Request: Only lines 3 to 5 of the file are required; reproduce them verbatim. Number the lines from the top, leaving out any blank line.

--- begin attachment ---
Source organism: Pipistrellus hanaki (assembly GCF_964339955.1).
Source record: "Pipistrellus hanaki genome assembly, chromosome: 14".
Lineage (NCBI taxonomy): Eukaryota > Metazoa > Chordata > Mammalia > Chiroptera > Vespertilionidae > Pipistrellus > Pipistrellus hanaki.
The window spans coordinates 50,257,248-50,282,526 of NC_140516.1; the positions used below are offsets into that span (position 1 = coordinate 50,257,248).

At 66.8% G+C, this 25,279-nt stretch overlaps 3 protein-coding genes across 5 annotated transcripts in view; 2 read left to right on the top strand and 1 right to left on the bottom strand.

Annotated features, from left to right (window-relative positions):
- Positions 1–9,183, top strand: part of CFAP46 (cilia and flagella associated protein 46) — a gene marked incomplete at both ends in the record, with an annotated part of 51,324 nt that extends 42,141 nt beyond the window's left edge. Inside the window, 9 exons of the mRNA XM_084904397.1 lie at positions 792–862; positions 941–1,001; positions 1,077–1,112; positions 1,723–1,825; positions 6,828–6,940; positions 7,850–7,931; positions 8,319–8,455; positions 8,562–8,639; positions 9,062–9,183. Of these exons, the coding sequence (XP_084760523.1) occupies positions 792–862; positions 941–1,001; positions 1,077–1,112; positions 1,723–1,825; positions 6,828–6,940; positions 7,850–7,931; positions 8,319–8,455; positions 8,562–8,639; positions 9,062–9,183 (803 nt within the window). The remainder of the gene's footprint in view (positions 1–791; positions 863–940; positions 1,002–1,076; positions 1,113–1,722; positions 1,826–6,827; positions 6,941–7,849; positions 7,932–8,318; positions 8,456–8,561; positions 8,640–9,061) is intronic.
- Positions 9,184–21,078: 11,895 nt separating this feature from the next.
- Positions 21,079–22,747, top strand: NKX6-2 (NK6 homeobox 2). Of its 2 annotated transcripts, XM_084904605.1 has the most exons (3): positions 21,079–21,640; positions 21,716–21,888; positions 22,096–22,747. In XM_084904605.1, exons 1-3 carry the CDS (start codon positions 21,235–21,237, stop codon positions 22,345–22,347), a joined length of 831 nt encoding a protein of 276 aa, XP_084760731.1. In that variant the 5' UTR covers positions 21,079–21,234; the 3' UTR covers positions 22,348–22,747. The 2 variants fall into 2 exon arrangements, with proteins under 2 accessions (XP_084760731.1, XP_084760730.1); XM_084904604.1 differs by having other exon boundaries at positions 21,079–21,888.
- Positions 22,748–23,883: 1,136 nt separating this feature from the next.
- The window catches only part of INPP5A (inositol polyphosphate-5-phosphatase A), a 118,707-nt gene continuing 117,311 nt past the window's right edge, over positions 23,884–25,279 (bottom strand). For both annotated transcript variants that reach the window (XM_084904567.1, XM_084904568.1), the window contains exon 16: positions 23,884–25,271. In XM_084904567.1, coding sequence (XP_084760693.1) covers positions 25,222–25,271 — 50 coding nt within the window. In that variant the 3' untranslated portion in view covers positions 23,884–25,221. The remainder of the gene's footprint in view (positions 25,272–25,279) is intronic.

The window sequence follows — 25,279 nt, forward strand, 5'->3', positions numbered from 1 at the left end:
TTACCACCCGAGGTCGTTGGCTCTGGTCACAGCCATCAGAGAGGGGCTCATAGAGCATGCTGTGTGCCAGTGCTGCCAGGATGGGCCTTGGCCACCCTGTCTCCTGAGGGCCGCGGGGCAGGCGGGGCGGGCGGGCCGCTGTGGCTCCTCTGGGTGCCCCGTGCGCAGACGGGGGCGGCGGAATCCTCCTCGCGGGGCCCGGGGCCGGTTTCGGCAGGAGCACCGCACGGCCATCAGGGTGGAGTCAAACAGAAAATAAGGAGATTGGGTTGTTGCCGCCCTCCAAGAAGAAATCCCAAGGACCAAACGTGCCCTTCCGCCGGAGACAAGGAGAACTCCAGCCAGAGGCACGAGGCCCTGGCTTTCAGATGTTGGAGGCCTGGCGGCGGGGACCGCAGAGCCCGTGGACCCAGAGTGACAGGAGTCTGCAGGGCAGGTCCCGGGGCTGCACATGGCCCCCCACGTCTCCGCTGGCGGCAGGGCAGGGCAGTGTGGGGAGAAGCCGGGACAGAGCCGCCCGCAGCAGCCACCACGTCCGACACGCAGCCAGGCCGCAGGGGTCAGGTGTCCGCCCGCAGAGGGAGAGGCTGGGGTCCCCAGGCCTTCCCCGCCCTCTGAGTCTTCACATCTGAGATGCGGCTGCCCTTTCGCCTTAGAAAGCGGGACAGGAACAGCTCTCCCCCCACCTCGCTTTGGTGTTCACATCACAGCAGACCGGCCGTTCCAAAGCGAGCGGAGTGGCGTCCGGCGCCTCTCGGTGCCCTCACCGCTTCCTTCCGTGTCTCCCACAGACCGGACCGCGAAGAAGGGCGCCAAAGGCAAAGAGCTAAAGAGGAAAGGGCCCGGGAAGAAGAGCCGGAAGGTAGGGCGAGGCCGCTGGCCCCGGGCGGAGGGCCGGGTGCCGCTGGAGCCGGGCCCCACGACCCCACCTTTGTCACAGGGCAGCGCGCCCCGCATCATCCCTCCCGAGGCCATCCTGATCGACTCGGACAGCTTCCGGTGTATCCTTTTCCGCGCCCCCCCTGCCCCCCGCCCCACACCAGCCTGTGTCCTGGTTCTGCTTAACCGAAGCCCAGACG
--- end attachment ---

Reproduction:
Lineage (NCBI taxonomy): Eukaryota > Metazoa > Chordata > Mammalia > Chiroptera > Vespertilionidae > Pipistrellus > Pipistrellus hanaki.
The window spans coordinates 50,257,248-50,282,526 of NC_140516.1; the positions used below are offsets into that span (position 1 = coordinate 50,257,248).

At 66.8% G+C, this 25,279-nt stretch overlaps 3 protein-coding genes across 5 annotated transcripts in view; 2 read left to right on the top strand and 1 right to left on the bottom strand.